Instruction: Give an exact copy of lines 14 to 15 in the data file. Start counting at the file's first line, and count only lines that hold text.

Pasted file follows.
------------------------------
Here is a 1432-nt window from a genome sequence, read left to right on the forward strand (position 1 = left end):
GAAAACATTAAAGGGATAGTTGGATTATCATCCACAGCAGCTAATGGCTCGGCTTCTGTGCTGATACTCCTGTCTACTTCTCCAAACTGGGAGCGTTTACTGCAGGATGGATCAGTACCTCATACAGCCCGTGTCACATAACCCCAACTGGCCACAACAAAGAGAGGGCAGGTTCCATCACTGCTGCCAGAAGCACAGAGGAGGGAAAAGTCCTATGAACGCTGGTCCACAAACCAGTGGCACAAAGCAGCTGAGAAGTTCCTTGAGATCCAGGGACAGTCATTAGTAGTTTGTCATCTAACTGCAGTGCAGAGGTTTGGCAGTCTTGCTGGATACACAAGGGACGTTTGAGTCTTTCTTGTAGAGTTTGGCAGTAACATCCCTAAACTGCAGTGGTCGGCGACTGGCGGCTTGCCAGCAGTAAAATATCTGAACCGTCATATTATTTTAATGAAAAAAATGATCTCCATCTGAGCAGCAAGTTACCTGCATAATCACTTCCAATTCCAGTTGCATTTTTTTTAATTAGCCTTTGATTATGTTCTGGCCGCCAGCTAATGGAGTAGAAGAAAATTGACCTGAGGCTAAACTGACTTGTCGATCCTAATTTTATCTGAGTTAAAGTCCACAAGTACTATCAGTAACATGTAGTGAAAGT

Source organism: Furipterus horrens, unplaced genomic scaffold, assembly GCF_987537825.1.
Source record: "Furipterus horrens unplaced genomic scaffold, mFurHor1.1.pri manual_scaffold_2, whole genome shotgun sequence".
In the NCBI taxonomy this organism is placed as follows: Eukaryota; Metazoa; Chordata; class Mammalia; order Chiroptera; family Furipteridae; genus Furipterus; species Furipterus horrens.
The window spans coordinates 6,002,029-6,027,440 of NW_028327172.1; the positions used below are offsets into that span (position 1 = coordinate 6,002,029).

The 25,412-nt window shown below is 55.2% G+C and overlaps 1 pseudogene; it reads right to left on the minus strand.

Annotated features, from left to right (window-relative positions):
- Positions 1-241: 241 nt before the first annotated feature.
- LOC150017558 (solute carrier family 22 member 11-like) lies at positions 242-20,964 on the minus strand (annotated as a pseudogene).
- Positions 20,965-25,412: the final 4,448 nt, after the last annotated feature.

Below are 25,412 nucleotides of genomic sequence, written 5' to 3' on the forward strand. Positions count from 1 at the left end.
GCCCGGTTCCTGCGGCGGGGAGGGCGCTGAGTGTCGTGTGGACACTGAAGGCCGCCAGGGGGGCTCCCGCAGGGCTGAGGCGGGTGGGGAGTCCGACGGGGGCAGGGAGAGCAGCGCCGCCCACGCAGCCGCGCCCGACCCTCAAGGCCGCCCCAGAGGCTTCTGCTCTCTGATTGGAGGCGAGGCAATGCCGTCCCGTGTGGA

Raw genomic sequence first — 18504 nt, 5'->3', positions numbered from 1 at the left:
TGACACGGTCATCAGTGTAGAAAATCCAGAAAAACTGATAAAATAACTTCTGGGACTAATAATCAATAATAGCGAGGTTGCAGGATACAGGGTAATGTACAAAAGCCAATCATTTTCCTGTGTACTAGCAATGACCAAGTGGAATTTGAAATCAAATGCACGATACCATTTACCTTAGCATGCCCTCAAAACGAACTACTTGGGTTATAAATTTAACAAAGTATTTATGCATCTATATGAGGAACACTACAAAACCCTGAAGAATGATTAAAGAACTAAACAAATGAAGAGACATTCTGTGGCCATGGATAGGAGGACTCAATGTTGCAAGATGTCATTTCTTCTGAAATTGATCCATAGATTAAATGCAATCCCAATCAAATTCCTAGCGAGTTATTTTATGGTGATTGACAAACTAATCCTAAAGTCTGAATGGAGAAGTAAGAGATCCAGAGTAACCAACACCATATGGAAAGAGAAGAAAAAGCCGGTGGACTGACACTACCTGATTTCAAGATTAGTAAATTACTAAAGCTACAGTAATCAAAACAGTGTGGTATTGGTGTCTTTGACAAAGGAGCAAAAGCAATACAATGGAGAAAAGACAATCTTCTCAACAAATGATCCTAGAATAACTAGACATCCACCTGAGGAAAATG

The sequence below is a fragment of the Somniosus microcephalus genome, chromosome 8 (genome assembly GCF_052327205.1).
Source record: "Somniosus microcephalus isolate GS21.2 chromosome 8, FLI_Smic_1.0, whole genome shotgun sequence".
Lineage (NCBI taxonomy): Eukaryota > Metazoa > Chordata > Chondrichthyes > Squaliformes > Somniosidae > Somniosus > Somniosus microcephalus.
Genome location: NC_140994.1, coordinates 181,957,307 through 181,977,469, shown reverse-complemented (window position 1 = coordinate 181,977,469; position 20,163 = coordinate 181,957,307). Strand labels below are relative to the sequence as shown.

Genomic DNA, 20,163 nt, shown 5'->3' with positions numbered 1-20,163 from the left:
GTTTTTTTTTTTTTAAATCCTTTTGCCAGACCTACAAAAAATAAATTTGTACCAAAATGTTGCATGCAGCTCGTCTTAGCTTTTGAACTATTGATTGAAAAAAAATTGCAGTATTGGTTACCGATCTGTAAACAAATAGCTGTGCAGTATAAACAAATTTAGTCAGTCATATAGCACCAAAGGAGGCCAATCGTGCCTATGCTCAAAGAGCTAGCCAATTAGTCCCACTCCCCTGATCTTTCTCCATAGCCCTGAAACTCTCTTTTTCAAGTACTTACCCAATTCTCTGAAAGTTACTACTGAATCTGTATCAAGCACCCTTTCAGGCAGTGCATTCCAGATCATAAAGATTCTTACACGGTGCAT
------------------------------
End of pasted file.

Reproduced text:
Raw genomic sequence first — 18504 nt, 5'->3', positions numbered from 1 at the left:
TGACACGGTCATCAGTGTAGAAAATCCAGAAAAACTGATAAAATAACTTCTGGGACTAATAATCAATAATAGCGAGGTTGCAGGATACAGGGTAATGTACAAAAGCCAATCATTTTCCTGTGTACTAGCAATGACCAAGTGGAATTTGAAATCAAATGCACGATACCATTTACCTTAGCATGCCCTCAAAACGAACTACTTGGGTTATAAATTTAACAAAGTATTTATGCATCTATATGAGGAACACTACAAAACCCTGAAGAATGATTAAAGAACTAAACAAATGAAGAGACATTCTGTGGCCATGGATAGGAGGACTCAATGTTGCAAGATGTCATTTCTTCTGAAATTGATCCATAGATTAAATGCAATCCCAATCAAATTCCTAGCGAGTTATTTTATGGTGATTGACAAACTAATCCTAAAGTCTGAATGGAGAAGTAAGAGATCCAGAGTAACCAACACCATATGGAAAGAGAAGAAAAAGCCGGTGGACTGACACTACCTGATTTCAAGATTAGTAAATTACTAAAGCTACAGTAATCAAAACAGTGTGGTATTGGTGTCTTTGACAAAGGAGCAAAAGCAATACAATGGAGAAAAGACAATCTTCTCAACAAATGATCCTAGAATAACTAGACATCCACCTGAGGAAAATG